Q. What are the main trends in ingredients handling?

A. The method of preparing a batch, which normally involves the decanting of numer­ous 25kg bags and manually scooping minor ingredients, is usually very labour intensive.

Therefore, automating the formulation of the ingredients to prevent operator error and provide batch traceability is a significant trend.

There is also a trend away from decanti­ng raw materials from bags and towards receiving the pre-mixed ingredients in bulk from the supplier, which not only makes the plant more efficient but reduces the manu­facturing cost per kilogram.

Q. What are the main challenges associated with handling and storing ingredients?

A. Reducing dust contamination in the pro­duction area is a major concern and challenge when it comes to handling and storing ingre­dients.

The use of traditional bulk storage sys­tems, such as bulk bags, is the main cause of the problem.

The bags are often left sitting on the floor of a warehouse, become contaminated with dirt from the floor and are then taken into the production area for processing, placing the product at risk of contamination.

Suppliers of bulk storage systems are also challenged to provide manufacturers with systems that can easily be integrated into the production area while also providing inter-company transportation of pre-mixed products.

The bulk storage system needs to ensure the ingredients or premixed products are dis­charged efficiently in a contained way, without traditional flow problems such as segregation of a pre-mixed batch, bridging or rat-holing.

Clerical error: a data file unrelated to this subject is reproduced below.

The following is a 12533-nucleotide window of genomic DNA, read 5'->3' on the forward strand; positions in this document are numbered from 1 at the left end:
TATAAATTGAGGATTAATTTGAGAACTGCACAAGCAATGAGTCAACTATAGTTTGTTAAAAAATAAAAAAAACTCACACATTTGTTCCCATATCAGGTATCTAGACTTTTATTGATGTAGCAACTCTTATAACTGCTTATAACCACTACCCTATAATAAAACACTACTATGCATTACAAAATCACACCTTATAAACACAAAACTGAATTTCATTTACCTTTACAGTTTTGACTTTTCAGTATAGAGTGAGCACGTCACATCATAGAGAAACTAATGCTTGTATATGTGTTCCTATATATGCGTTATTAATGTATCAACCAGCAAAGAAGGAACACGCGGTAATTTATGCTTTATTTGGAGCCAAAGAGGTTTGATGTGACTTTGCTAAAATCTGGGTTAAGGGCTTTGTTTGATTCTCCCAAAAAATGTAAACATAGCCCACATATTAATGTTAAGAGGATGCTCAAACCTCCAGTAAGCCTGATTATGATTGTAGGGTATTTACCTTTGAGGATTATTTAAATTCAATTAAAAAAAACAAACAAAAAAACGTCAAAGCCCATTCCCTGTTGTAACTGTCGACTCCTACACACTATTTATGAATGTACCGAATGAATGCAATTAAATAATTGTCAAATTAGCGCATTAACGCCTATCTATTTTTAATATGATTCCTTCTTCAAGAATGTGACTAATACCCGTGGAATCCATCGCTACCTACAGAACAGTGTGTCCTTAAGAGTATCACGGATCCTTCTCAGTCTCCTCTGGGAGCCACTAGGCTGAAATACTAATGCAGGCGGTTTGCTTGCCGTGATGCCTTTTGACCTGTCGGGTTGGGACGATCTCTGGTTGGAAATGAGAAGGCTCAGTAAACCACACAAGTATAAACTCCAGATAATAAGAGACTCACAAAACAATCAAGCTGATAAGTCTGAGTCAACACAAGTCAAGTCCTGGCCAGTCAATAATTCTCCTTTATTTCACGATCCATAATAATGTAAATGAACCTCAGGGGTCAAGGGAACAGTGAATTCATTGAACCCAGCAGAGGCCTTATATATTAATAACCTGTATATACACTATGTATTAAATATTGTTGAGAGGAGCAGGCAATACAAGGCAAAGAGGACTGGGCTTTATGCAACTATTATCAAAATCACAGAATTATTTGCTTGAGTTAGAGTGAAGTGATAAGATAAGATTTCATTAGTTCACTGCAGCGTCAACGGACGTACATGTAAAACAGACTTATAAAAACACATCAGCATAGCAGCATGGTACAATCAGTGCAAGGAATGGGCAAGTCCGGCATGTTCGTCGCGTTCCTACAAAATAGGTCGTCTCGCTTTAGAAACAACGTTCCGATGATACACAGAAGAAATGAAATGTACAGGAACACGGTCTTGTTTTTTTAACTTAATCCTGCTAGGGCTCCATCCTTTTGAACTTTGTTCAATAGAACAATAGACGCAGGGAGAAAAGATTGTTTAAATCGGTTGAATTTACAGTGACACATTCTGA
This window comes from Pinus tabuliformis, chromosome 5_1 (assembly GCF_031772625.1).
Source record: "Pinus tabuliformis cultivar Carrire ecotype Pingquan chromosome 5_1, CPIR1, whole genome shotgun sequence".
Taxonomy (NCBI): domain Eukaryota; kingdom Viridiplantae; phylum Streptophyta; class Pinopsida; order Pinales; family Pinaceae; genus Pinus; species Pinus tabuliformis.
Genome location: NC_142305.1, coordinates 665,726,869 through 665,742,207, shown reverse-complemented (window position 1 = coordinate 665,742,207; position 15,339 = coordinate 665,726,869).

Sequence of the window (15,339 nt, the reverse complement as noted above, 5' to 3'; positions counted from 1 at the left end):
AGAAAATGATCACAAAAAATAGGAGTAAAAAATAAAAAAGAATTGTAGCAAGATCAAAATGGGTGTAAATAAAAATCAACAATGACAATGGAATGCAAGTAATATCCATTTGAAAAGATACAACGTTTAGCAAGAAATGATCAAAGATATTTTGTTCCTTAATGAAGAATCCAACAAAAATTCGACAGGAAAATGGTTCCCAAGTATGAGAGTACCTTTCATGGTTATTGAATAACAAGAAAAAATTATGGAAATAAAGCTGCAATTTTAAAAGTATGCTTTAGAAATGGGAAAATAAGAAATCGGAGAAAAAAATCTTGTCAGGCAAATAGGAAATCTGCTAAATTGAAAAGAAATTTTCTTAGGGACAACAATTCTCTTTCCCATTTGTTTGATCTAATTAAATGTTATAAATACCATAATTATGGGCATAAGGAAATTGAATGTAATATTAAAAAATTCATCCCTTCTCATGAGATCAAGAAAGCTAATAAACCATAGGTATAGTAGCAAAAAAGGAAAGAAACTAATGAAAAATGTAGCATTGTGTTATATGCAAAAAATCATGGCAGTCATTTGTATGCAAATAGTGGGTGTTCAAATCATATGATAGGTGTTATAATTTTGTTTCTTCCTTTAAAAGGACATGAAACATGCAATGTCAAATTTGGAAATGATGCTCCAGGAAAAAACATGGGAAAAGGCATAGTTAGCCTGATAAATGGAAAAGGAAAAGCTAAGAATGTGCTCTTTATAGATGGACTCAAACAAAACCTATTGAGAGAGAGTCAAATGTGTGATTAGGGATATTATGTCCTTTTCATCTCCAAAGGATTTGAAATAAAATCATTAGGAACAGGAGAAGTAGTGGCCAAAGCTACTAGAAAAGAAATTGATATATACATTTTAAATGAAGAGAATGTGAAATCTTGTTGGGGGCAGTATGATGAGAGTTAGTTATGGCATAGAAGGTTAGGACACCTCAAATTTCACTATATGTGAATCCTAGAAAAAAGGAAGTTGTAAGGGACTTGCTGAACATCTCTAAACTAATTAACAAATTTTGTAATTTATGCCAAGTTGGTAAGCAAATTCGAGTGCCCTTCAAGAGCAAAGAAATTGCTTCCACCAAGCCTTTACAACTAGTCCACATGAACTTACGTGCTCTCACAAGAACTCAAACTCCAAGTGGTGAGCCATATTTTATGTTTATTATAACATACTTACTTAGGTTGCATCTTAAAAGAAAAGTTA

Q. How are these challenges being over­come?

A. Ingredients manufacturers may choose to incorporate a closed-system approach, com­bining a typical packaging system such as a CHEP or TNT container with a compatible hopper design that can be discharged or dosed into the production mixer.

Similarly, an Intermediate Bulk Container system (IBC) could be used for this purpose.

Once the container or IBC has been dis­charged it can be cleaned off-line or trans­ported back to be filled.

Q. What are the latest innovations and equip­ment that will benefit manufacturers?

A. Operator errors in ingredient preparation can be prevented and product recalls low­ered with an automated or semi-automated approach to ingredient formulation.

By using an IBC to discharge the product automatically, not only is the loading of the mixer simplified but the availability of the mixer for mixing more batches is increased, as compared with manual loading.

The IBC is loaded onto a discharge station above the mixer and will discharge the for­mulated batch in a controlled and hygienic manner.

The discharge station incorporates a pneu­matic actuator and an internal vibration to provide guaranteed discharge of even the most difficult flowing products.

The Matcon Flexi-Batch recipe formula­tion system is a way of formulating the batch to a known recipe by using a moving batch container located under the ingredients.

The ingredients can easily be changed or increased according to the production demands.

The Variable-Lift Matcon Discharge Hop­per provides a high accuracy dosing of the ingredient, typically down to 50g in a 100kg batch, while being a single machine cuts down on cleaning time.

Matcon’s IBCs are manufactured from FDA-approved polyethylene material and incorporate cone valve technology.

RVO supplies Matcon equipment in Aus­tralia.

On the shelf: organic salad

Ingredients: Organic Salad Mix: seasonal baby leaf salads; red and green oak, red and green coral, mignonette, red chard and mizuna

Shelf life: 10 days

Brand/product manager: Steve Skopilianos


Packaging supplier: Biopak

Graphics package designer: Dzign Diezel Group

Frozen berry mix

Ingredients: Four Berry Mix: strawberries, raspberries, blackberries, blueberries

Shelf life: two years

Brand owner: McCains

Brand/product manager: Derrin Johnson

Graphics packaging designer: Pinpoint Design Group